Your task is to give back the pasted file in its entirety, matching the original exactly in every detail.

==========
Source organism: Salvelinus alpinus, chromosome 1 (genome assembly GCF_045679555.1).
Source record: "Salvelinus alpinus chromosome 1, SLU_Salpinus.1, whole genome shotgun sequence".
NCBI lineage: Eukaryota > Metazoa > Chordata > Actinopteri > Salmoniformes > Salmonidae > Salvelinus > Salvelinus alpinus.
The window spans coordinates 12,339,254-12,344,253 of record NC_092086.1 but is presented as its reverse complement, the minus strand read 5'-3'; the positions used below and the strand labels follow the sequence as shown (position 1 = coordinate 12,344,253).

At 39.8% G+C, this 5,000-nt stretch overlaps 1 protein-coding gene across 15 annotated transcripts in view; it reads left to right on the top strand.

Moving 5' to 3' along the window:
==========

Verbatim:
Source organism: Salvelinus alpinus, chromosome 1 (genome assembly GCF_045679555.1).
Source record: "Salvelinus alpinus chromosome 1, SLU_Salpinus.1, whole genome shotgun sequence".
NCBI lineage: Eukaryota > Metazoa > Chordata > Actinopteri > Salmoniformes > Salmonidae > Salvelinus > Salvelinus alpinus.
The window spans coordinates 12,339,254-12,344,253 of record NC_092086.1 but is presented as its reverse complement, the minus strand read 5'-3'; the positions used below and the strand labels follow the sequence as shown (position 1 = coordinate 12,344,253).

At 39.8% G+C, this 5,000-nt stretch overlaps 1 protein-coding gene across 15 annotated transcripts in view; it reads left to right on the top strand.

Moving 5' to 3' along the window: